Living and growing up in the Houston area, you grow accustomed to the things that you love, enjoy, or mildly revere being torn down or imploded, or succumbing to economic ruin. Sports teams, stadiums, bars, restaurants, even the reputations of your heroes aren’t safe in the city. We’re in constant rebuild mode. Rip it up, start again. Sometimes, as a native Houstonian writer, I feel like I am waiting for some weird landmark to shut down or go out of business to get a twinge of sadness for an appreciation to pass on.
Wednesday, we found out that Montrose’s Kroger location, lovingly named “Disco Kroger” for its locale and clientele, will shutter in early 2021. Blame low sales, a changing market demographic, a criminal element, and the ever-changing whims of real estate in one of the city’s most lucrative zip codes. Plus, having H-E-B and its über-Texan, 21st-century shopping experience just a few red lights and a few famous potholes away off of West Alabama surely didn’t help.
But that hasn’t been all. Earlier this year we lost the Fiesta in lower Midtown, which was the closest that the area could get to the Mos Eisley Cantina in terms of a mercurial, cultural melting pot. It might have been one of the most “Houston” places we had left.
I am still in low-key mourning over the loss of Montrose’s Jack in the Box location, not because I loved the food, but because it seemed to be an art installation of sorts, a nihilistic place where you could wait in the drive-thru for a half hour only to come home and discover your Jumbo Jack was made with white sandwich bread (probably from Kroger next door), a clutch of still-frozen tacos, and a wet rag as a side item.
Recent transplants might not be hip to the veritable Marvel Universe of Kroger locations and their ascribed nicknames. Disco Kroger has been known for being a party-people magnet, especially after last call when some of us need frozen pizzas, a whole sheet cake, a case of water, and generic Oreos. It was where you could see Houston punk-rock royalty stocking up on organic mac and cheese next to a beleaguered Med Center professional. The post-happy-hour wine and cheese walk of shame. The pregame beer and meat run.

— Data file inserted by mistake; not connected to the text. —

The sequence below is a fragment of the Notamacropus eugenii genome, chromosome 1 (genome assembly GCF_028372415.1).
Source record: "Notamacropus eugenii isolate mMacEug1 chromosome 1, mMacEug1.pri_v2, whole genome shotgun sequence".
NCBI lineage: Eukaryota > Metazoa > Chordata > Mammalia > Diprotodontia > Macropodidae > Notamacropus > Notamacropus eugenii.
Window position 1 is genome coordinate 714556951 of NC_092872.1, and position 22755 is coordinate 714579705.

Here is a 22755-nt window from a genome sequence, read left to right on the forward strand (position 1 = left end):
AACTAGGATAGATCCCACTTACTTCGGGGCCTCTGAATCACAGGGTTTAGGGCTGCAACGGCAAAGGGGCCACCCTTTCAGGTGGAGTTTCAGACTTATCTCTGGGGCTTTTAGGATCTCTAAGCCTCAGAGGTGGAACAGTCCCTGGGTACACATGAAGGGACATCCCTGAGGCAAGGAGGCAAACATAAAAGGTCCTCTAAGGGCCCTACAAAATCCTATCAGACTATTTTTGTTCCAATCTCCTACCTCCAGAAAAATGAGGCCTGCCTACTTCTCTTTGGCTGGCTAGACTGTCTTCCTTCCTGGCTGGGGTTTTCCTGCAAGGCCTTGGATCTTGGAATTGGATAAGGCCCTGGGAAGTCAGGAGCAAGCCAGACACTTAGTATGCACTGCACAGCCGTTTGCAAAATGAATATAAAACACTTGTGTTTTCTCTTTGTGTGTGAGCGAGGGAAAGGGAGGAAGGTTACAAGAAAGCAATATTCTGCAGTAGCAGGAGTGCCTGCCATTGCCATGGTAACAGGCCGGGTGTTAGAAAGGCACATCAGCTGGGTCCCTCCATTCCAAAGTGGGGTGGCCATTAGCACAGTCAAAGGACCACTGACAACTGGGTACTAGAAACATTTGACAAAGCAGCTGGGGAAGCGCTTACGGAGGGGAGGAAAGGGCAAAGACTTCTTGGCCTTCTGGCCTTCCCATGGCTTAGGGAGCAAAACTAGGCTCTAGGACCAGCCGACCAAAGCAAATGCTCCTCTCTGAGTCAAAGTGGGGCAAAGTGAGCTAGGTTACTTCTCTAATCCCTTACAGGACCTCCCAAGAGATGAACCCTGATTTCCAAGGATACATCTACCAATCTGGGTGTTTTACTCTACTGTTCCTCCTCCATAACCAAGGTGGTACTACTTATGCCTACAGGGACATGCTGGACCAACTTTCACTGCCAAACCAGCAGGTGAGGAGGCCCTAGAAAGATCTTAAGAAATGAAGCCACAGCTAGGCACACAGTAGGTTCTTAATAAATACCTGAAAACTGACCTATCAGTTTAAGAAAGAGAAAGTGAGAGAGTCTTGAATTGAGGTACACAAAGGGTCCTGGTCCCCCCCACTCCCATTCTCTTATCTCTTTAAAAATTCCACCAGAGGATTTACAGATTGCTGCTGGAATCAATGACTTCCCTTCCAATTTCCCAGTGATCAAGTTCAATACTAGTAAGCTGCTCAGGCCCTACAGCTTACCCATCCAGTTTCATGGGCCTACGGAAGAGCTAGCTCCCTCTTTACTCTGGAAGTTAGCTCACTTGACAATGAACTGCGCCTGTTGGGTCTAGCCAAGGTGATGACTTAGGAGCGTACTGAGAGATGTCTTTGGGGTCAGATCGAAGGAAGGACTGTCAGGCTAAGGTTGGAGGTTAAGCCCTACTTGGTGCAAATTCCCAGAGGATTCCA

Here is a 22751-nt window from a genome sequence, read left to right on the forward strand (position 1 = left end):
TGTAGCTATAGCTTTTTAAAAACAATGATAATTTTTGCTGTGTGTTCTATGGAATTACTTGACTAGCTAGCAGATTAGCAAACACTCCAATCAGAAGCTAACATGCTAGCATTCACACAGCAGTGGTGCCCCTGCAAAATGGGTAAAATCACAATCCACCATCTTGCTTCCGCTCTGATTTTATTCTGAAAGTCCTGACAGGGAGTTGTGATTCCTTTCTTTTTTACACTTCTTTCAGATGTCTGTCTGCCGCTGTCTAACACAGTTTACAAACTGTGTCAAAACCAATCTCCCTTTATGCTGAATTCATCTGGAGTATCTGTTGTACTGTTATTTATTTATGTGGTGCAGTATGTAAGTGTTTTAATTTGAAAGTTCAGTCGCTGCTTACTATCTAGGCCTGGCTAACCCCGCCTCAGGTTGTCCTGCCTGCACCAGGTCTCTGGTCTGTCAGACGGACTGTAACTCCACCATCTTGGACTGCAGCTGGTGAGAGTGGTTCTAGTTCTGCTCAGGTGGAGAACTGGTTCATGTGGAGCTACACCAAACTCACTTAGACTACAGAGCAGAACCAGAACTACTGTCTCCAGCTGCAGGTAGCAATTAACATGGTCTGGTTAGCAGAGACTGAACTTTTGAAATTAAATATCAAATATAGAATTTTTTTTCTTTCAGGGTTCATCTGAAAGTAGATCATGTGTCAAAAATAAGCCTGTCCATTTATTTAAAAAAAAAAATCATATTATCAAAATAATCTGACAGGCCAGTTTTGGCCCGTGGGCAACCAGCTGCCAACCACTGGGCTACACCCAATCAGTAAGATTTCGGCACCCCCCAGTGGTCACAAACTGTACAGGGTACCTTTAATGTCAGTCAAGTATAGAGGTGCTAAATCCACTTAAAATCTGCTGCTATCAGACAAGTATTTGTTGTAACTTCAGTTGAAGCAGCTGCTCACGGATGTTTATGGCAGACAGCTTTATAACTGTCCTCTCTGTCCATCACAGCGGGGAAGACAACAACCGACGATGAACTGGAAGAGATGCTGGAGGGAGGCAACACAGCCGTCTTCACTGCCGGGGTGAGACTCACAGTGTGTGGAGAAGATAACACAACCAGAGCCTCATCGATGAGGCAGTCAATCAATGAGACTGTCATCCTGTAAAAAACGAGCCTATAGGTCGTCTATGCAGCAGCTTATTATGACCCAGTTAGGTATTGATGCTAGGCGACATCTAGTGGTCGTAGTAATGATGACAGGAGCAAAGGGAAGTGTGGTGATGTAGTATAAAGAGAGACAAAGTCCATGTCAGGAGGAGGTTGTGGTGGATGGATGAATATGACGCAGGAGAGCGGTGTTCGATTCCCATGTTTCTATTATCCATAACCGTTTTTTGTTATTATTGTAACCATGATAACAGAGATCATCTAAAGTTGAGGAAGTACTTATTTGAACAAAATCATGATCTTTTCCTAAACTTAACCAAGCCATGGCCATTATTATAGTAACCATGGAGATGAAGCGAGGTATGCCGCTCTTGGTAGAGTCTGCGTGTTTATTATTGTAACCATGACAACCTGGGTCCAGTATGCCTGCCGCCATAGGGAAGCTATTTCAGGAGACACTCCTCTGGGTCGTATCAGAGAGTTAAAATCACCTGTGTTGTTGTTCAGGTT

This was also the location where, back in April 2019, a cab driver was fatally shot. As a long-time Montrose dweller, that event shook me. Many locals didn’t like this location because of the sometimes treacherous environment in the parking lot, ground zero for signature Montrose Strange that doesn’t get mentioned in a listicle or a real estate guide.
But Disco Kroger has been my go-to since I moved into the neighborhood a decade ago. It’s where I went when I only had $20 and could find weird, discounted meat and marked-down milk. It’s where I have stocked up for every tropical storm, hurricane, freeze, breakup, playoff game, and global pandemic. Also, the baked chicken from the deli is the bomb.
While everyone else seemingly has already defected to H-E-B, I have stuck by that grimy grocery store. Why? I have never quite been able to get on the H-E-B bandwagon because I am naturally a contrarian and a creature of nostalgic habit.
Plus, I have also gotten a weird pickup vibe from the West Alabama H-E-B, the Bumble to Disco Kroger’s trashy Tinder. I swear a subset of the H-E-B clientele only goes after yoga class. I have heard more awkward pickup lines along those aisles than I can remember. Ms. Lululemon and Mr. Under Armour, pushed together by fate on the coffee aisle. Did you know that they actually make keto-friendly coffee now?
If there is one constant about Montrose, and even Houston at large, it’s that nothing ever stays the same. Here today, paved over tomorrow. It’s not so much about gentrification, it’s the loss of non-manufactured charm.